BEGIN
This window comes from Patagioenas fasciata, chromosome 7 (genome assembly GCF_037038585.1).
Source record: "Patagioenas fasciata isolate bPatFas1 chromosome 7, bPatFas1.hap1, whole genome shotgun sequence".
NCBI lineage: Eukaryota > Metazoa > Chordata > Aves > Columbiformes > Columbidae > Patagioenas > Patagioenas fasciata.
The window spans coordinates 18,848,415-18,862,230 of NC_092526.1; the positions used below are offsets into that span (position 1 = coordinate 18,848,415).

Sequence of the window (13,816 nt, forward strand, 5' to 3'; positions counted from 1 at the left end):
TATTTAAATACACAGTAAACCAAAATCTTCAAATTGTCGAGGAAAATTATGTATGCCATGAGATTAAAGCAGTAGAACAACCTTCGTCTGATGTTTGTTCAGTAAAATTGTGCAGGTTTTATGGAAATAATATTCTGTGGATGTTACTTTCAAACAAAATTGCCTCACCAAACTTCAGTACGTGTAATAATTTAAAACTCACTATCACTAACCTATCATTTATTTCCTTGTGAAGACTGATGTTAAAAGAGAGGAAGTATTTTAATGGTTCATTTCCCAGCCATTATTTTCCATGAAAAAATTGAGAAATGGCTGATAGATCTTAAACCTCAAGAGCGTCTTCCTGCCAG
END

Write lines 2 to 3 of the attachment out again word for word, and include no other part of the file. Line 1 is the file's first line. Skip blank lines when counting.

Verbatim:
Source record: "Patagioenas fasciata isolate bPatFas1 chromosome 7, bPatFas1.hap1, whole genome shotgun sequence".
NCBI lineage: Eukaryota > Metazoa > Chordata > Aves > Columbiformes > Columbidae > Patagioenas > Patagioenas fasciata.